Lynne Ramsay’s You Were Never Really Here is a delicious dark dose of originality accented by a narrative rife with violence, loneliness, and trauma.
While Ramsay’s directorial resume is far from lengthy (You Were Never Really Here is the director’s fourth feature film in 20 years), the award-winning director is very consistent with the tone of her projects. She seeks to take the audience on a dark and twisted journey into portions of our souls we dare not mention. How does trauma shape a man? Can your pain be eased by inflicting it on others?
Joe (Joaquin Phoenix) is a man who is shrouded in mystery. It’s strongly hinted that he has a military background, but it is never fully confirmed. At first, Joe’s motives are unclear, but as the narrative unfolds, it becomes crystal clear. To make money, he does odd jobs for an investigative firm and only seems to take on the darkest of cases (usually recovering a kidnapped victim). At various times, we are treated to flashbacks of Phoenix’s character trekking through shipping bins full of underaged children being sold on the black market. His sense of what’s right is driven by ridding the world of brutality. The cases he takes on seem predictable, and his methods for reaching a desirable outcome are often barbaric. However, what happens when Joe is faced with a case that takes an unexpected turn?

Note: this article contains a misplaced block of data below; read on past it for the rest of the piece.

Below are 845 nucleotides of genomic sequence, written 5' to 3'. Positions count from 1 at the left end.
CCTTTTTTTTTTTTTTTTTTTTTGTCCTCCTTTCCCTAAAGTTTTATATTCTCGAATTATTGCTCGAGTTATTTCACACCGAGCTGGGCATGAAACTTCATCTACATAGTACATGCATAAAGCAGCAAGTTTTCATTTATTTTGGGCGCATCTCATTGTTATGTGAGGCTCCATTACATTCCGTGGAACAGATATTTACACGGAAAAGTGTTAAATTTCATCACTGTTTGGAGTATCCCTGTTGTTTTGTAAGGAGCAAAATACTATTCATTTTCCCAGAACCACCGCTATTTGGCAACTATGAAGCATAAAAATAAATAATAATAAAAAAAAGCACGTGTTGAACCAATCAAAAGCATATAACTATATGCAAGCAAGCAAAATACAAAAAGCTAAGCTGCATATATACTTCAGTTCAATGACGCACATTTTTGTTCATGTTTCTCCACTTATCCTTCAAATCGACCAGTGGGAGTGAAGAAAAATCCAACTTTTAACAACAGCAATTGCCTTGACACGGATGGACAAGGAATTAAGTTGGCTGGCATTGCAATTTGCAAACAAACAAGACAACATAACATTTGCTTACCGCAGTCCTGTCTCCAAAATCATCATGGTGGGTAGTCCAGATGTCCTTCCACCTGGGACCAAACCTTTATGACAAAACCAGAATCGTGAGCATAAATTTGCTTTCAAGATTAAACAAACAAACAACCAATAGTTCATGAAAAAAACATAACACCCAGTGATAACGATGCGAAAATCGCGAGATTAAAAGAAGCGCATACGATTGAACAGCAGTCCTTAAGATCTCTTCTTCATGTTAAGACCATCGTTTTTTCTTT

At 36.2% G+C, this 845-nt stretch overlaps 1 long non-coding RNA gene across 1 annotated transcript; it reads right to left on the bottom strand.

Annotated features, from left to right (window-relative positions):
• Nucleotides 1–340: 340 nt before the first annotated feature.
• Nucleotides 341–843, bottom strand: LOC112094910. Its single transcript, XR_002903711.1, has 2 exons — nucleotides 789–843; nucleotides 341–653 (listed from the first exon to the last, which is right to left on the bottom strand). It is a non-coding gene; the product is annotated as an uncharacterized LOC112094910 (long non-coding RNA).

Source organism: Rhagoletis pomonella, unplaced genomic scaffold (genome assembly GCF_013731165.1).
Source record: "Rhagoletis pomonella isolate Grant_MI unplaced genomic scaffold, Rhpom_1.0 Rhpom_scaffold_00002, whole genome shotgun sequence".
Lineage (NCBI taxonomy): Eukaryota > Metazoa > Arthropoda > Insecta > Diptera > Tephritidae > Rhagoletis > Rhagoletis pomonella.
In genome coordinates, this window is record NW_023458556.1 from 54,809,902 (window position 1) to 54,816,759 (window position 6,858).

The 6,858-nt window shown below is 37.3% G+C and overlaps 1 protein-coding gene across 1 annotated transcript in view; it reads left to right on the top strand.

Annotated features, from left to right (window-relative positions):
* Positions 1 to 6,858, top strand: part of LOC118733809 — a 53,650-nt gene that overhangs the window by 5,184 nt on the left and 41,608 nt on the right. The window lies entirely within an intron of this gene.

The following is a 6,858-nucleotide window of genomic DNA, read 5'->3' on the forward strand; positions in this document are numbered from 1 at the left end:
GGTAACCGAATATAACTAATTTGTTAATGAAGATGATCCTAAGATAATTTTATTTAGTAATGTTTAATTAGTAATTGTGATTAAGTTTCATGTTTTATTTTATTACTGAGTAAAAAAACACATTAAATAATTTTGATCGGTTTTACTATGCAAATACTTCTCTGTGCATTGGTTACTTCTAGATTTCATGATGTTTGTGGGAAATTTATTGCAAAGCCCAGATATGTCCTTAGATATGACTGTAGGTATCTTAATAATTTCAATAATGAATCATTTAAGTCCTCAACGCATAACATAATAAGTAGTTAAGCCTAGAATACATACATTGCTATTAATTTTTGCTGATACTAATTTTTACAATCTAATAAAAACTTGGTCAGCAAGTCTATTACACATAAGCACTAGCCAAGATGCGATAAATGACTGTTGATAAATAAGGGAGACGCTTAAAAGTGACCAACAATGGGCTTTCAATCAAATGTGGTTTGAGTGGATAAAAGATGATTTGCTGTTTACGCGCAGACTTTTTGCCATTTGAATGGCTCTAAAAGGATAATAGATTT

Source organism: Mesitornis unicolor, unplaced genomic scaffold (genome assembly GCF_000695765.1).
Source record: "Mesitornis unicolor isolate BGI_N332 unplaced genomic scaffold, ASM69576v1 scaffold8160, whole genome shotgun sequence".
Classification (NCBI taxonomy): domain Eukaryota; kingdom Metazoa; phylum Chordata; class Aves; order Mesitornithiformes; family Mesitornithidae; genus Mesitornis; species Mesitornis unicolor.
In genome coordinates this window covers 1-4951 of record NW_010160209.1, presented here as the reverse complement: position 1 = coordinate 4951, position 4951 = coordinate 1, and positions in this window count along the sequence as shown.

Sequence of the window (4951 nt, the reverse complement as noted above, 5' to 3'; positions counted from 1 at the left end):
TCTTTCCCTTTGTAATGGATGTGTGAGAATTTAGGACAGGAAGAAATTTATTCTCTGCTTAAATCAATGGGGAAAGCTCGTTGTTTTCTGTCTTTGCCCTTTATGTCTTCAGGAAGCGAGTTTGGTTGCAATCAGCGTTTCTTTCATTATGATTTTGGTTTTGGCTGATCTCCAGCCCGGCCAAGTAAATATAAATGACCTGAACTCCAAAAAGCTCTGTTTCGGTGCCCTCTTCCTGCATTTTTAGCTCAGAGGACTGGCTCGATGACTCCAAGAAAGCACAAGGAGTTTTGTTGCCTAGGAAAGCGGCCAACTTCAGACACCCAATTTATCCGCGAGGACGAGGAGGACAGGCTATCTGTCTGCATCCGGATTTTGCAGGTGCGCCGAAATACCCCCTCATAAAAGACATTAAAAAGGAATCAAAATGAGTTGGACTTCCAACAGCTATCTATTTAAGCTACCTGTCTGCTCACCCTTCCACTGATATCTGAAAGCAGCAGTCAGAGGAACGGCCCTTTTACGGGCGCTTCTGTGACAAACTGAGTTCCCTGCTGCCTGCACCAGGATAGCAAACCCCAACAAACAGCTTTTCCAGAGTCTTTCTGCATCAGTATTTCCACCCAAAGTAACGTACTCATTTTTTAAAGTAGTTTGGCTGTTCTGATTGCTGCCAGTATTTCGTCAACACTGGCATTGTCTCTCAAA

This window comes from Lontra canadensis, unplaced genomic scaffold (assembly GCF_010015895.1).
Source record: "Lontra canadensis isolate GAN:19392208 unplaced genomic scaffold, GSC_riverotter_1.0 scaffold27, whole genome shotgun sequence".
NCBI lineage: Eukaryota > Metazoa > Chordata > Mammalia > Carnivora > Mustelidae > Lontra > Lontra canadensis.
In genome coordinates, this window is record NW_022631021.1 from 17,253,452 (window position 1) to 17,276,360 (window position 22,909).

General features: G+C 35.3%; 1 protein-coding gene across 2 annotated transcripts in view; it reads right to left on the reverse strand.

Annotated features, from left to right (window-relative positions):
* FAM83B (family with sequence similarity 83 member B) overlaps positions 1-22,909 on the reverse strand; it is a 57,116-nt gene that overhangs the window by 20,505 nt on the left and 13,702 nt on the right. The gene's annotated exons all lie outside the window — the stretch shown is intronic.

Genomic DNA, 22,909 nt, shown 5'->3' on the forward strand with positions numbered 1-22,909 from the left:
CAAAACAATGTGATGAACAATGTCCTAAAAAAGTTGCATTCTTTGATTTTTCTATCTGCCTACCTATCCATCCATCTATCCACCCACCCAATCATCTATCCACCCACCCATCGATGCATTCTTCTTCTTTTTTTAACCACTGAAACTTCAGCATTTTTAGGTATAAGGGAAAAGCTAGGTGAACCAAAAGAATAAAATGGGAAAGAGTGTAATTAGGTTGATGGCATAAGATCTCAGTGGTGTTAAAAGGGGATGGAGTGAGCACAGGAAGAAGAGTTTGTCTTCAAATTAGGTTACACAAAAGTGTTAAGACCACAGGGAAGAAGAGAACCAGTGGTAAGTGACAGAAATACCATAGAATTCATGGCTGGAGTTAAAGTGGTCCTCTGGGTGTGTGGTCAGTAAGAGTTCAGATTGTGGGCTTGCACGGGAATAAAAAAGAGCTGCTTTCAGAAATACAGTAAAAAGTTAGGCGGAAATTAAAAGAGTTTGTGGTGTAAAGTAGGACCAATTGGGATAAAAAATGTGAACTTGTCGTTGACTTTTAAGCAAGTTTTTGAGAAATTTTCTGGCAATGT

The action sequences in the film are white-hot. Cinematographer Thomas Townend is a big reason why, as he used camera angles to create the illusion of seeing things through the eyes of Joe and his attackers. There is something bone-chilling about seeing Joe’s perspective as he creeps up on these kidnappers and bludgeons them with a hammer. Townend is effective in his use of close-ups which allows us to see the pain tormenting our hero.
Phoenix’s portrayal of Joe is mesmerizing, and little of it had to do with the gory brand of justice he exacts on others. What everyone has to realize is You Were Really Never Here isn’t some knock-off Death Wish; it’s a film about the effects of trauma. Joe’s soul has been crushed due to the horrors he witnessed as a soldier. The only way out of the darkness which surrounds his life is to try and help others.
The pacing of You Were Never Really Here is spot-on. Ramsay’s adaptation remains faithful to the source material yet allows the filmmaker some artistic license. The most critical portion of the film deals with the impact of trauma on one’s psyche, and that indeed isn’t lost in translation. Had they tried to embellish any portion of the source material, it would have made the storyline appear generic.
You Were Really Never Here has a hypnotic flow to it which lulls audiences into feeling safe, and it’s at that moment Ramsay rips your heart out, leaving the audience feeling emotionally scarred. Overall, this is a fantastic film which defies any labels and blazes its own path. With all the hoopla surrounding Avengers: Infinity War, it would be a great time to see one of the best releases of the year (so far).